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predator free nz Tag

Enviroschools Marlborough / Posts tagged "predator free nz"
Canvastown School House plants

Canvastown kids explore their Living Landscape

The kids at Canvastown School have been fully absorbed in discovering what creatures live in the school’s wild places this year. They have poked under logs and in tree-stumps, crawled through long grass, shaken the branches of trees and picked through the edible gardens, seeking out all manner of living things. They used the Living Landscapes kit to take a closer look at the birds, bugs, plants and fungi, finding names for them and learning about their interesting habits.  Angela visited and helped them with some activities from Tiro One One - our Marlborough living landscapes resource.

We flipped over a tree trunk and found heaps of insects on the bottom. - Finn Wendy from...

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Predator Free Schools funding

Become a Predator Free School

Applications to become a Predator Free School are open from 23 September - 20 October 2019. If you are selected as a Predator Free School, your class will receive:a ‘starter pack’ which includes monitoring equipment to enable students to investigate and identify any introduced predators living on their school grounds or local green space relevant teaching resources to support outdoor investigations and learning in class a budget of up to $500 for traps and outcome-focused items such as wētā houses, lizard gardens and bird feeders.Students will be encouraged to monitor the variety of native species that live in their community and what can be done to help them, detect what predators are in their school...

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Sustainable Action Ideas

Sustainable Action Ideas | Term 3 2019

Looking for some ideas or inspiration for teaching in Term 3?  Take a look at our list of ideas - there's something for everyone!Tracking tunnels & traps: DOC have confirmed 2019 as the biggest mast event in 40 years.  The rats, mice and mustelids are fat and breeding prolifically.  It’s the perfect time to track what is living in or around your school, set up a trapline, or visit a local trapping programme. Take a look at our ‘Animal Pests’ resources here, and look at this workshop that DOC is running later this term for beginner trappers. In the garden: it’s a good term for learning about the soil and worms!  Visit...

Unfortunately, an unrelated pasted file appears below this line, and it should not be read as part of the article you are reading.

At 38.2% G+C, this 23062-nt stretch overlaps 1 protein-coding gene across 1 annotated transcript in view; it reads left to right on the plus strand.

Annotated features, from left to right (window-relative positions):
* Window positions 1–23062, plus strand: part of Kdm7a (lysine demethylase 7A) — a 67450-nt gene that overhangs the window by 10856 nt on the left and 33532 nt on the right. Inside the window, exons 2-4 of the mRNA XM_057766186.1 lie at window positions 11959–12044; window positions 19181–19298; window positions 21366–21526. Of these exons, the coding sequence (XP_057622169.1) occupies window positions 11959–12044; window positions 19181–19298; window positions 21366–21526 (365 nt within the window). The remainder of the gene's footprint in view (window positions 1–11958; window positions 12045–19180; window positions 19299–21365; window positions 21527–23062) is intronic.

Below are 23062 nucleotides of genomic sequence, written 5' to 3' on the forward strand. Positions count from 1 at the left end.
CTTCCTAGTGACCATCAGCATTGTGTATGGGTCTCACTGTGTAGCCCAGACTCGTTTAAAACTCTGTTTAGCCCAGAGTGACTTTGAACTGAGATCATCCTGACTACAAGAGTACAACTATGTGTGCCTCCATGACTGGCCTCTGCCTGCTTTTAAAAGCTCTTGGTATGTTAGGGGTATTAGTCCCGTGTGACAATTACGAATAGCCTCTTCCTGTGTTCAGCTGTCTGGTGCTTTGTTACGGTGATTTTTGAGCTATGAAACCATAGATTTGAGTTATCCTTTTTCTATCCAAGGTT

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Top of the South Trapping Workshop

Top of the South Trapping Workshop

Come to this workshop to learn all that you need to know to get involved in predator trapping, or to extend your trapping knowledge. The workshop is on Sunday 22 September at the Port Marlborough Pavilion at Endeavour Park, hosted by DOC, Picton Dawn Chorus and Kaipupu Wildlife Sanctuary.  It's free to attend the workshop, or $10 including a field trip to Kaipupu Point in the afternoon.  Please RSVP to Wendy Sullivan  and let her know which session you would like to attend, and if you will go on the field trip. For more details go to facebook/marlborough conservation events, or Eventfinda. ...

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Caretakers trip to Kaipupu Point

Caretakers get together

This year the team from Waikawa Bay School hosted the annual caretakers get together - with a surprise! The school had arranged for the caretakers to travel by boat to see the Kaipupu Point trapping programme.  Rachel Russell from Kaipupu Wildlife Sanctuary gave a bit of background about the project, and then the caretakers walked up the hill to see a variety of traps and the spectacular view.  Waikawa Bay School is part of the Picton Dawn Chorus predator trapping programme, and wanted to show other schools why they were involved in predator trapping.We returned to the school for a delicious lunch and then the students proudly showed off their trap line that runs...

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Linkwater School

Linkwater School builds predator traps

An enthusiastic group of student carpenters at Linkwater School took action to help their local living landscape this week, by building wooden boxes that will house predator traps.  The students learnt all about how the traps work, and the special design that means that the traps are ideal for catching target predators like rats and stoats, but not pet cats and dogs, or native birds.  The project was part of the amazing Kiwi Can programme, and was all about showing respect to the local community, by making the environment safer for our precious native species.  The next step is for the students to take the traps home and record what they catch.  We look forward...

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